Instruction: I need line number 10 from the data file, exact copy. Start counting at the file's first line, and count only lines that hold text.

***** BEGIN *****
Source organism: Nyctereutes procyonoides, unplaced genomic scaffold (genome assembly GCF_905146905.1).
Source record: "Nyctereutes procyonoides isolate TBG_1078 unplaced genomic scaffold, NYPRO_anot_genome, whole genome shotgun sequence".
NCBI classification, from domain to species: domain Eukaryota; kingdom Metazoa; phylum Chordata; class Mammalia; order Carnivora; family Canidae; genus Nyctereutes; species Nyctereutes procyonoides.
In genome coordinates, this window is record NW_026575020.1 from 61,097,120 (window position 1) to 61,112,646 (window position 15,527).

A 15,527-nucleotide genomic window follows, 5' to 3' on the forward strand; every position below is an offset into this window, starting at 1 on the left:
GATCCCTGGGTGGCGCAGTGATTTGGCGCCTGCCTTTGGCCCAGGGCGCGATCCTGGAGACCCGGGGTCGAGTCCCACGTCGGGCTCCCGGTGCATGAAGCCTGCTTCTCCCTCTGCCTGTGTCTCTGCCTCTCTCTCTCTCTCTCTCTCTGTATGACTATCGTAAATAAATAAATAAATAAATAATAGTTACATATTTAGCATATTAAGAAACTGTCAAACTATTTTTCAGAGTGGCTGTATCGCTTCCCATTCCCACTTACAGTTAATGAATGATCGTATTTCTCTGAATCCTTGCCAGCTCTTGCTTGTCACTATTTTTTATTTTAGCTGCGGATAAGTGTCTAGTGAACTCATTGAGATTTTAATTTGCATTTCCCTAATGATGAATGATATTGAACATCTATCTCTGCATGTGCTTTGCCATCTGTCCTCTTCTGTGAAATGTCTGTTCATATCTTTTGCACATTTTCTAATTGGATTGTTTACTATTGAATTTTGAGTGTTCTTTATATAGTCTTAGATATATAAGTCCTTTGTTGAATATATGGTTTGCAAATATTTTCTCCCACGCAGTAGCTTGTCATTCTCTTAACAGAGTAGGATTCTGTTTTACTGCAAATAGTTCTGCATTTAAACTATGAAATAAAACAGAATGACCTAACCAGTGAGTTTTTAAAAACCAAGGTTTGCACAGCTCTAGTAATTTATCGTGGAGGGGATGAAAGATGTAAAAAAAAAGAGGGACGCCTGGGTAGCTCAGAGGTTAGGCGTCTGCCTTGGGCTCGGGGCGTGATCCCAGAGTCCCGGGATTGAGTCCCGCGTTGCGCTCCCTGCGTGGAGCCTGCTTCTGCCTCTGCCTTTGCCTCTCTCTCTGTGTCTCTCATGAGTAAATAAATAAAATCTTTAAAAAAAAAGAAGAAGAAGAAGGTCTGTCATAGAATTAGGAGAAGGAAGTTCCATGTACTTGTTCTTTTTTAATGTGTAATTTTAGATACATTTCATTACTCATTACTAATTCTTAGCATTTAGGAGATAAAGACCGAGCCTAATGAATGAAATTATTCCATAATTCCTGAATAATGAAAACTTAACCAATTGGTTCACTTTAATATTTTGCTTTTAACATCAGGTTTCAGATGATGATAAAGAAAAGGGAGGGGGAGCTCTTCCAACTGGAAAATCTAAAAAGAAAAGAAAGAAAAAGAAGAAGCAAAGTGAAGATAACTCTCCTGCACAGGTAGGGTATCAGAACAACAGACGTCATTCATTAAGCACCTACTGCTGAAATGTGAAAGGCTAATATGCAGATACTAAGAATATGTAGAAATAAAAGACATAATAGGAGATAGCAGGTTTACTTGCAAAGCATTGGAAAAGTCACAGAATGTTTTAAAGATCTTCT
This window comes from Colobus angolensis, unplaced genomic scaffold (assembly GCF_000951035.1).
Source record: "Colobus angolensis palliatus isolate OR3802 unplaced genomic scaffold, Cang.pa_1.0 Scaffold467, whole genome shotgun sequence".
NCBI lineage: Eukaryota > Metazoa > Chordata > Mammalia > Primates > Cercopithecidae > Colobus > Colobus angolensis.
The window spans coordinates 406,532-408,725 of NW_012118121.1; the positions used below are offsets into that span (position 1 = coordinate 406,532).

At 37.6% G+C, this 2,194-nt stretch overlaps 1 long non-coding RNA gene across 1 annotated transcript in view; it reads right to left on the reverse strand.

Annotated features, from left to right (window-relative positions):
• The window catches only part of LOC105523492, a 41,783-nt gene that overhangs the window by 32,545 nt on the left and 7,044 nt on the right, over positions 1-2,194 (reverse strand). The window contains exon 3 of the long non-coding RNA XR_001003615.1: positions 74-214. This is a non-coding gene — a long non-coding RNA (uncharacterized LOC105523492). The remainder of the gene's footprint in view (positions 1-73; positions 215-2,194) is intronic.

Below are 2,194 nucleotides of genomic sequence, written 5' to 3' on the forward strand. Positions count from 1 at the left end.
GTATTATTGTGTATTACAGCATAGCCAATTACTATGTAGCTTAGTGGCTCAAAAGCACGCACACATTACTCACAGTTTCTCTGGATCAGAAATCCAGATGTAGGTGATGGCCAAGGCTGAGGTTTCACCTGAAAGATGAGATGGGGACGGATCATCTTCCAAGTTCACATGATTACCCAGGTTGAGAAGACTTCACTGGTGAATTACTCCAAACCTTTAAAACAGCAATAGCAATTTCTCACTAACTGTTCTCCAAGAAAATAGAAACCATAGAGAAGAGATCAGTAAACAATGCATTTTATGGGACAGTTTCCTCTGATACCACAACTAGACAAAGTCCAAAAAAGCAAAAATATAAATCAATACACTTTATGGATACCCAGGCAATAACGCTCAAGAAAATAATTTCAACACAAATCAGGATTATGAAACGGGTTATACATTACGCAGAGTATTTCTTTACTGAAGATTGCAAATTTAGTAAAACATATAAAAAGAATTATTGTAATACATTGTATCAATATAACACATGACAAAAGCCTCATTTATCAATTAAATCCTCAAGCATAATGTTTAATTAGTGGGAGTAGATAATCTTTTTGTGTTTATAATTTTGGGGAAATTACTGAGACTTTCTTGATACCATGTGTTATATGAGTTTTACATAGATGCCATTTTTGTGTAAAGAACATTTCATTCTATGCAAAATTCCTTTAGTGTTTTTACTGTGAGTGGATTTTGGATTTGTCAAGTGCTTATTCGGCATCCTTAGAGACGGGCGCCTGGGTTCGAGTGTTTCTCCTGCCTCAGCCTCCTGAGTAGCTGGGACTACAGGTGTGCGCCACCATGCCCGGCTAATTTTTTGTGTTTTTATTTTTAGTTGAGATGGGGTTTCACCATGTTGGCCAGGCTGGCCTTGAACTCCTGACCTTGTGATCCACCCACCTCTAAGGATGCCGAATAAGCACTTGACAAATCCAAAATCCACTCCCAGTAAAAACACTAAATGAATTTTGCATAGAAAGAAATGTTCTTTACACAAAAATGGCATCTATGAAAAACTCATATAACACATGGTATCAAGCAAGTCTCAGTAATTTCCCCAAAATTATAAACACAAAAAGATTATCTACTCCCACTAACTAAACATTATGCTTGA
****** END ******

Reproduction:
The window spans coordinates 406,532-408,725 of NW_012118121.1; the positions used below are offsets into that span (position 1 = coordinate 406,532).